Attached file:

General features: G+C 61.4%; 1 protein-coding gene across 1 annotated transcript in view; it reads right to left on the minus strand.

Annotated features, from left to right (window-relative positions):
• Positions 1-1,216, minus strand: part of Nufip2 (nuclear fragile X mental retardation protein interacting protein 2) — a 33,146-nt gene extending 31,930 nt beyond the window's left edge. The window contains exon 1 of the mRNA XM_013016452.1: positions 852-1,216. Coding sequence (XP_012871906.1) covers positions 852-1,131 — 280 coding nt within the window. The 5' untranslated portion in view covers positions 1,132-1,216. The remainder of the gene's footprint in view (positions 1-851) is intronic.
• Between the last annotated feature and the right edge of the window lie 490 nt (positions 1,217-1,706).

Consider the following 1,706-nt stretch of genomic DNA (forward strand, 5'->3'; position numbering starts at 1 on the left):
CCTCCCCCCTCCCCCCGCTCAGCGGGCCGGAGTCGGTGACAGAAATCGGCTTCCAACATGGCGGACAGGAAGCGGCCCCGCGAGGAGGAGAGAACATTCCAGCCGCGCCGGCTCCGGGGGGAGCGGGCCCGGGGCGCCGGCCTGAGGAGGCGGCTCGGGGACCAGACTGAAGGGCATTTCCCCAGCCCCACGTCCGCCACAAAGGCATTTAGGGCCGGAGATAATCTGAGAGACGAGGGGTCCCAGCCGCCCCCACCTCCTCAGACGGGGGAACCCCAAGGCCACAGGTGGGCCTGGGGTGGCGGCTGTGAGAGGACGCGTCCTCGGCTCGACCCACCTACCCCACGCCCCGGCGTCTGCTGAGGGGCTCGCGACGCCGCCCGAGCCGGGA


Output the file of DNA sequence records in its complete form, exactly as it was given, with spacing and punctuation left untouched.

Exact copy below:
General features: G+C 61.4%; 1 protein-coding gene across 1 annotated transcript in view; it reads right to left on the minus strand.

Annotated features, from left to right (window-relative positions):
• Positions 1-1,216, minus strand: part of Nufip2 (nuclear fragile X mental retardation protein interacting protein 2) — a 33,146-nt gene extending 31,930 nt beyond the window's left edge. The window contains exon 1 of the mRNA XM_013016452.1: positions 852-1,216. Coding sequence (XP_012871906.1) covers positions 852-1,131 — 280 coding nt within the window. The 5' untranslated portion in view covers positions 1,132-1,216. The remainder of the gene's footprint in view (positions 1-851) is intronic.
• Between the last annotated feature and the right edge of the window lie 490 nt (positions 1,217-1,706).

Consider the following 1,706-nt stretch of genomic DNA (forward strand, 5'->3'; position numbering starts at 1 on the left):
CCTCCCCCCTCCCCCCGCTCAGCGGGCCGGAGTCGGTGACAGAAATCGGCTTCCAACATGGCGGACAGGAAGCGGCCCCGCGAGGAGGAGAGAACATTCCAGCCGCGCCGGCTCCGGGGGGAGCGGGCCCGGGGCGCCGGCCTGAGGAGGCGGCTCGGGGACCAGACTGAAGGGCATTTCCCCAGCCCCACGTCCGCCACAAAGGCATTTAGGGCCGGAGATAATCTGAGAGACGAGGGGTCCCAGCCGCCCCCACCTCCTCAGACGGGGGAACCCCAAGGCCACAGGTGGGCCTGGGGTGGCGGCTGTGAGAGGACGCGTCCTCGGCTCGACCCACCTACCCCACGCCCCGGCGTCTGCTGAGGGGCTCGCGACGCCGCCCGAGCCGGGA